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Someday students will enter Juneau-Douglas High School through a two-story, light-filled hall, eat cooked food in a larger commons, and attend classes in a school spruced up inside and out. They'll sling Frisbees on an adjacent lawn or turf that may be nearly the size of a soccer field.
The city and school district officials who are planning the renovation of JDHS decided this week on a design that livens up the commons.
"Lots of light coming in from the top and lots of open air inside," architect Rich Ritter said at a meeting of teachers and students earlier this month.
Minch Ritter Voelckers Architects of Juneau, consulting with Fanning and Howey Associates Architects, a national firm, is designing the proposed high school at Dimond Park and the JDHS renovations. Planners and architects had met with a larger planning group of teachers, citizens and students about their priorities for fixing up JDHS.
Voters in October approved a five-year extension of a 1 percent sales tax, from which about $4 million in revenues are slated to improve JDHS.
With those funds, architects plan to create a tall, wide hall leading from the entrance to the Egan Drive side of the school, with two-story glass walls at each end, windows near the roof and a large staircase at the Egan Drive side.
"The idea is when you come in on that strong axis you are able to go straight up or down to get where you want to go," said architect Paul Voelckers.
A second-story balcony and seating area would look over the commons. The commons would be enlarged by taking out the bathrooms and other small rooms at the west side. A kitchen would be placed near the commons, with a freight elevator that also would serve students with disabilities.
The auditorium would gain a larger foyer, which would buffer the hall from sound from the commons and gym. The library, which would include a multi-media production room, would be enlarged and would connect to the commons. The administration's offices would be moved next to the front doors for a stronger presence.
In addition, voters in October 1999 approved a bond for $13 million to fix up JDHS, as well as $50 million for a new high school. The sale of the nearly all of the bonds depends on getting partial state reimbursement, which the city is lobbying for this legislative session.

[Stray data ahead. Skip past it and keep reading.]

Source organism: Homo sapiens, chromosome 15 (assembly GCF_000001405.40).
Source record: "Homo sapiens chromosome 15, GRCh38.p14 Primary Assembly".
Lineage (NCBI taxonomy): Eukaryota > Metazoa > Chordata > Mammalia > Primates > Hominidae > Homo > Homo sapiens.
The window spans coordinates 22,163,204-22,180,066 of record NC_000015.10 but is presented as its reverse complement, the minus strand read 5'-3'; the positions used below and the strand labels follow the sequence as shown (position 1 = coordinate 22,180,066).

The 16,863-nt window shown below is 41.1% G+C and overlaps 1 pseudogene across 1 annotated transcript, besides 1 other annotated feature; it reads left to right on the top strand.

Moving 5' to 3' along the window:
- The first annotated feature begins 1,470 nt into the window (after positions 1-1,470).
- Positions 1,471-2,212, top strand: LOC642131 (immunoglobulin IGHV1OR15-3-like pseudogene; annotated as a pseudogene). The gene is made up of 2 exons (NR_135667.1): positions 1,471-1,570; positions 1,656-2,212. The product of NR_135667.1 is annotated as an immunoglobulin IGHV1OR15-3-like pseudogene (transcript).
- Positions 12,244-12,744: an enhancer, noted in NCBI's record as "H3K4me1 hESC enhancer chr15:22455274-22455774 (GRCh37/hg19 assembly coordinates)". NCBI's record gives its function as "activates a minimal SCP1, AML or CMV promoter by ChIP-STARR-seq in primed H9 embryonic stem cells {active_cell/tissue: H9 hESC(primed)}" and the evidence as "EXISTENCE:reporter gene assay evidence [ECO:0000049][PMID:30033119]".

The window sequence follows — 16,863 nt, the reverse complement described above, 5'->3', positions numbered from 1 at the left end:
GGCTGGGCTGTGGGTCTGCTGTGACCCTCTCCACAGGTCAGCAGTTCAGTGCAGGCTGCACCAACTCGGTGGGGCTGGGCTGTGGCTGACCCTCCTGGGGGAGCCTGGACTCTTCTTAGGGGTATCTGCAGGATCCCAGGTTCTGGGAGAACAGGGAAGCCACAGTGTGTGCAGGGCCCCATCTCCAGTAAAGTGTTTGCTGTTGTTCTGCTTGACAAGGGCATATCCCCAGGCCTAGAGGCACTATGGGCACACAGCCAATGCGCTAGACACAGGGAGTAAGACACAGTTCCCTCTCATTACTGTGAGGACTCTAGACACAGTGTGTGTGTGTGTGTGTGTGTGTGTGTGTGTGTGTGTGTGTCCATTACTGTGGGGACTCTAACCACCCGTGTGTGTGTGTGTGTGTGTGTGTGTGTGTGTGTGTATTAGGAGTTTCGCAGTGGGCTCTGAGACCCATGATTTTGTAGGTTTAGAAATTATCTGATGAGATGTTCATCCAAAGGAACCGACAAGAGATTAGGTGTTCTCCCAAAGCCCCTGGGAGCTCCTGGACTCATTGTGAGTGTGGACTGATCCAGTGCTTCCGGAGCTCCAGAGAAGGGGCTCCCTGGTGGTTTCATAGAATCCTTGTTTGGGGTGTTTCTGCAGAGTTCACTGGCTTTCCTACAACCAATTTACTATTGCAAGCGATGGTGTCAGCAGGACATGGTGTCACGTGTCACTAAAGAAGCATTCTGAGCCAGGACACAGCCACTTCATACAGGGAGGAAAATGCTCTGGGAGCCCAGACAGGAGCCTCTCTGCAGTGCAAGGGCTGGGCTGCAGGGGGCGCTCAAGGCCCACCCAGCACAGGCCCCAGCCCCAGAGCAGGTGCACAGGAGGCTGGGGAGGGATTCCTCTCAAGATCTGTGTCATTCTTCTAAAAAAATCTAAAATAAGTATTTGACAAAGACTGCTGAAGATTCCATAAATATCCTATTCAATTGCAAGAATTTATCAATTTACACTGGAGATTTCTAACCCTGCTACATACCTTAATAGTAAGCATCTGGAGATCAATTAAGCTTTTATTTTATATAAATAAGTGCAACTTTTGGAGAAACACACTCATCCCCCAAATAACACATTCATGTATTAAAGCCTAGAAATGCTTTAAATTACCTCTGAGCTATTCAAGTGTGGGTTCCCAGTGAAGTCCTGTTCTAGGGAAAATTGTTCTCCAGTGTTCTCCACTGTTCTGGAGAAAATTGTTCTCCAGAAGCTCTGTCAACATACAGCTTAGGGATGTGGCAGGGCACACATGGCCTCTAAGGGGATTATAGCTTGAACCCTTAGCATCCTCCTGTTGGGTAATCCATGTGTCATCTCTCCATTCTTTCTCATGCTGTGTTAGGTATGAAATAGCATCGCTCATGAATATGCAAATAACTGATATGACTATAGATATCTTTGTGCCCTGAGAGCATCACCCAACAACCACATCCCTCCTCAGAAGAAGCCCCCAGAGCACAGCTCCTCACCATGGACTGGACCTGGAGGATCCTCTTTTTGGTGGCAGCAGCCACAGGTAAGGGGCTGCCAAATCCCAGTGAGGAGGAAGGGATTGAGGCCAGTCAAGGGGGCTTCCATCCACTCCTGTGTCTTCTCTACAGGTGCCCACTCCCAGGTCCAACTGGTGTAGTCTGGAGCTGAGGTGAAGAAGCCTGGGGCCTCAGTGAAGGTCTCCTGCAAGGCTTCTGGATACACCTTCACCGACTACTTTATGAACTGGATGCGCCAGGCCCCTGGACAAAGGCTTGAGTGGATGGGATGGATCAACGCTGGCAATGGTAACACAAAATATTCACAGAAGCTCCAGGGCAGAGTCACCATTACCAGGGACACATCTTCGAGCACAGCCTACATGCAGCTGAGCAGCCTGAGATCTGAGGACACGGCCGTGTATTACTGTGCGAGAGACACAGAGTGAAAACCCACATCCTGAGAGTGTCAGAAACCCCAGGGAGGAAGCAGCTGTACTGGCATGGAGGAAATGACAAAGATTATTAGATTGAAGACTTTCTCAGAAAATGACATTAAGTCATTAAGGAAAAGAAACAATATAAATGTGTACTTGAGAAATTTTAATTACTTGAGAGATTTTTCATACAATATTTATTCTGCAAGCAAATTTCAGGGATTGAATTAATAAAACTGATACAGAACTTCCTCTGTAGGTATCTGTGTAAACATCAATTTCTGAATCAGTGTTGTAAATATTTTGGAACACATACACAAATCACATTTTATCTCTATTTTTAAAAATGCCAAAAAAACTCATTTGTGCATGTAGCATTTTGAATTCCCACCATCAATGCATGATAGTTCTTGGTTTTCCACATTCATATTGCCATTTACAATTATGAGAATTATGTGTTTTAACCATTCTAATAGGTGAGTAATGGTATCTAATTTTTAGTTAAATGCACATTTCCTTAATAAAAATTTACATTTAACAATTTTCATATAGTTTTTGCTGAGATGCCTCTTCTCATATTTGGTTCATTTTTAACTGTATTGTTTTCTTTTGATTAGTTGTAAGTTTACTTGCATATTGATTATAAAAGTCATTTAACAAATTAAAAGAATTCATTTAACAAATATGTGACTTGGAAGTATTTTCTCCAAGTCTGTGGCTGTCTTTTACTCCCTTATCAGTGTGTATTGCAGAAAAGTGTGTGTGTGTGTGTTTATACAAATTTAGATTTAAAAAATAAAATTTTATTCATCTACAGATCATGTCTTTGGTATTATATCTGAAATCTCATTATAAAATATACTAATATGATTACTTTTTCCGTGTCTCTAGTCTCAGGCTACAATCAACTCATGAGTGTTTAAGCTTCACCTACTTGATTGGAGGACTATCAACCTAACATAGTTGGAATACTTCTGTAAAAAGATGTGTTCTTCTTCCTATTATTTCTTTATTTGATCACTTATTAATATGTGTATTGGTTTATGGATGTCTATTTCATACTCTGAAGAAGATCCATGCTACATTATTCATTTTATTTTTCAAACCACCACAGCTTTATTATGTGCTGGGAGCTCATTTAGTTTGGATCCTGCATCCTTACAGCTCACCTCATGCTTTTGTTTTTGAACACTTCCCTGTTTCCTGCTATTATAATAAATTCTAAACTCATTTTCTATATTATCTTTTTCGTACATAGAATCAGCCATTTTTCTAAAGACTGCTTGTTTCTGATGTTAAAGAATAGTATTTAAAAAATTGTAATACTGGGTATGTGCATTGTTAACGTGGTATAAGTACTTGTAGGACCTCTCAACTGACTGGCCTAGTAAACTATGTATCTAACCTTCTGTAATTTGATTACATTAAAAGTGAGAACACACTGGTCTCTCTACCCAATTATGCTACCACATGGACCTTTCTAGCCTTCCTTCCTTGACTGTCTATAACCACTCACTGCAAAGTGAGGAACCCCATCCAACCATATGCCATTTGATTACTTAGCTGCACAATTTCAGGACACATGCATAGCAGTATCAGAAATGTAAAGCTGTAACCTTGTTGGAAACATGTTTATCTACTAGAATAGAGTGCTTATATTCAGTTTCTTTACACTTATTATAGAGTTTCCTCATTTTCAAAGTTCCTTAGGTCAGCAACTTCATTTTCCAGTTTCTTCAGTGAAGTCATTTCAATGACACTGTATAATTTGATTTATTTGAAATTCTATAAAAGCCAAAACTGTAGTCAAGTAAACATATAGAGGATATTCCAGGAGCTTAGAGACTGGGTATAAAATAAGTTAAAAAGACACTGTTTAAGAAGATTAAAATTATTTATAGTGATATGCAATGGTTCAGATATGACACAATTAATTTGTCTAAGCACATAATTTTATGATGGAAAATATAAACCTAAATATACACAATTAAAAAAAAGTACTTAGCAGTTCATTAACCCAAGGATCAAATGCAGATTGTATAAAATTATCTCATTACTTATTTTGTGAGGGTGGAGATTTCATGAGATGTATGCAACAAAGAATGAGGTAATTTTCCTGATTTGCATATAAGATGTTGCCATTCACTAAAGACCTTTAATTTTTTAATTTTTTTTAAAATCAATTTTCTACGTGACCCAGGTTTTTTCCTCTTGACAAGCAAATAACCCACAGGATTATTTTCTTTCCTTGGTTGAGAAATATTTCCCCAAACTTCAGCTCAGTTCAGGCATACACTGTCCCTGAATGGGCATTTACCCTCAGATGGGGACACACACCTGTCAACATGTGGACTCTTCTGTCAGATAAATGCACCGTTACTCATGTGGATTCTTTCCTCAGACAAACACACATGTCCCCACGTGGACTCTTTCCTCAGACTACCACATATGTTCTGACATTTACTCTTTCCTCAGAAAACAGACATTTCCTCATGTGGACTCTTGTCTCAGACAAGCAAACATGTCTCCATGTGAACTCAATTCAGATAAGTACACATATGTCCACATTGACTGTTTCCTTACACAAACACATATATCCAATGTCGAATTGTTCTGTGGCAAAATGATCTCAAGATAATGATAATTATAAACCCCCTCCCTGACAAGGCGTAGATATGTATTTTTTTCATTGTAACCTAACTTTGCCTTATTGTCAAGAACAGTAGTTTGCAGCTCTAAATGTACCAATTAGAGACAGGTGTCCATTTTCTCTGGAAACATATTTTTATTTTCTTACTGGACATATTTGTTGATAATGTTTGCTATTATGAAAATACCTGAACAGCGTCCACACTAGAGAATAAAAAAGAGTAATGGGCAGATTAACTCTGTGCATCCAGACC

The $13 million is intended to pay for less flashy renovations, such as repairing and replacing outside wall panels and interior finishes, upgrading mechanical and electrical systems, and meeting handicap-accessible codes.
Schools Superintendent Gary Bader said he didn't anticipate any money would be spent to renovate JDHS until after the legislative session. It would be difficult and expensive to do the renovations funded by the sales tax separately from the renovations funded by the bonds, architect Ritter said.
Another question is what to do if lawmakers approve reimbursement for the JDHS project this year, but not for the new high school. The renovations at JDHS, which are designed for a school of 1,200 students, would reduce the overcrowded school by one regular classroom, two science rooms and one business classroom.
"If we have to do the (renovation) and wait for the new school, we might have to rethink that," Ritter said in an interview.
One option is for JDHS to use more rooms at the adjacent Marie Drake building, said Joe Mueller, the school district's facilities manager. The high school already uses some classrooms there.
Voters allowed up to $3 million of the bonds to be sold before getting any state funds. That money is going toward design work and to tear down an old state ferry building that was given to the city.
A school board committee has been looking at several ways to use the space for a playing field and parking. The possible playing fields, 170 feet wide, range from 205 feet to 310 feet long. All of the JDHS coaches and physical education teachers have asked for the largest possible field, said school activities director Sandi Wagner.
School district administrators have talked about making JDHS a closed campus, meaning students can't leave during the day, after a kitchen is installed. If that happens, "we've got to have some facilities for the kids to be on (site)," Wagner told the school board committee earlier this month. "We don't have a campus, we have a building."
But the smaller the field, the more parking spaces can be fitted in the area. Parking options range from about 45 to 60 spaces. School board member Stan Ridgeway said that won't add more parking because teachers and students already use the ferry building's lot.
The ferry building might be torn down this summer, said city architect Catherine Fritz. The city hasn't identified funds to put in parking and a field. The cost could range from $1 million to $2 million, she said.
Eric Fry can be reached at email@example.com.